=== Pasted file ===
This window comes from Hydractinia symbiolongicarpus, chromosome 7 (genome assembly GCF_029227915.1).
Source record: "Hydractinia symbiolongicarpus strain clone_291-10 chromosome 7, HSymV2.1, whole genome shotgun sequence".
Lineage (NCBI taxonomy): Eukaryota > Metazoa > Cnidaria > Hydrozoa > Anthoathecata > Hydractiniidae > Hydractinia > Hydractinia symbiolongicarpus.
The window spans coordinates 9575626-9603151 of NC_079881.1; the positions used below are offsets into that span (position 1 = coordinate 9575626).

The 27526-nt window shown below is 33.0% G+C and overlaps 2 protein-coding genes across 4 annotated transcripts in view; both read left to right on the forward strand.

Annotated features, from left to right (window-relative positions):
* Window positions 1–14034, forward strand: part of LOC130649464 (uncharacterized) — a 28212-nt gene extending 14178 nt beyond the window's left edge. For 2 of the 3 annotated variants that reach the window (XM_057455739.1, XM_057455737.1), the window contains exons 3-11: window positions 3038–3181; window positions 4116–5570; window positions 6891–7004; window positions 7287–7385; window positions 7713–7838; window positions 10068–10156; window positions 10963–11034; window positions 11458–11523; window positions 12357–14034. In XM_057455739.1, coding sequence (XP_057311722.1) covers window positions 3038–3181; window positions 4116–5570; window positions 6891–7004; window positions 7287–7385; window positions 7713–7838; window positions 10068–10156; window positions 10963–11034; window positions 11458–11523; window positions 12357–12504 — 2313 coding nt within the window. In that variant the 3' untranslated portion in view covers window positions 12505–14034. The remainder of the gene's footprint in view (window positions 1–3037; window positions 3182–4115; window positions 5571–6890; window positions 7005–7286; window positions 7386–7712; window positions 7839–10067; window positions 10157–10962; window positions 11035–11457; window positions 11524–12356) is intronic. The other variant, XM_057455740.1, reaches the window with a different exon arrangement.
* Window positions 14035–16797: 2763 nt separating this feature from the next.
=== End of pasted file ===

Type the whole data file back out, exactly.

This window comes from Hydractinia symbiolongicarpus, chromosome 7 (genome assembly GCF_029227915.1).
Source record: "Hydractinia symbiolongicarpus strain clone_291-10 chromosome 7, HSymV2.1, whole genome shotgun sequence".
Lineage (NCBI taxonomy): Eukaryota > Metazoa > Cnidaria > Hydrozoa > Anthoathecata > Hydractiniidae > Hydractinia > Hydractinia symbiolongicarpus.
The window spans coordinates 9575626-9603151 of NC_079881.1; the positions used below are offsets into that span (position 1 = coordinate 9575626).

The 27526-nt window shown below is 33.0% G+C and overlaps 2 protein-coding genes across 4 annotated transcripts in view; both read left to right on the forward strand.

Annotated features, from left to right (window-relative positions):
* Window positions 1–14034, forward strand: part of LOC130649464 (uncharacterized) — a 28212-nt gene extending 14178 nt beyond the window's left edge. For 2 of the 3 annotated variants that reach the window (XM_057455739.1, XM_057455737.1), the window contains exons 3-11: window positions 3038–3181; window positions 4116–5570; window positions 6891–7004; window positions 7287–7385; window positions 7713–7838; window positions 10068–10156; window positions 10963–11034; window positions 11458–11523; window positions 12357–14034. In XM_057455739.1, coding sequence (XP_057311722.1) covers window positions 3038–3181; window positions 4116–5570; window positions 6891–7004; window positions 7287–7385; window positions 7713–7838; window positions 10068–10156; window positions 10963–11034; window positions 11458–11523; window positions 12357–12504 — 2313 coding nt within the window. In that variant the 3' untranslated portion in view covers window positions 12505–14034. The remainder of the gene's footprint in view (window positions 1–3037; window positions 3182–4115; window positions 5571–6890; window positions 7005–7286; window positions 7386–7712; window positions 7839–10067; window positions 10157–10962; window positions 11035–11457; window positions 11524–12356) is intronic. The other variant, XM_057455740.1, reaches the window with a different exon arrangement.
* Window positions 14035–16797: 2763 nt separating this feature from the next.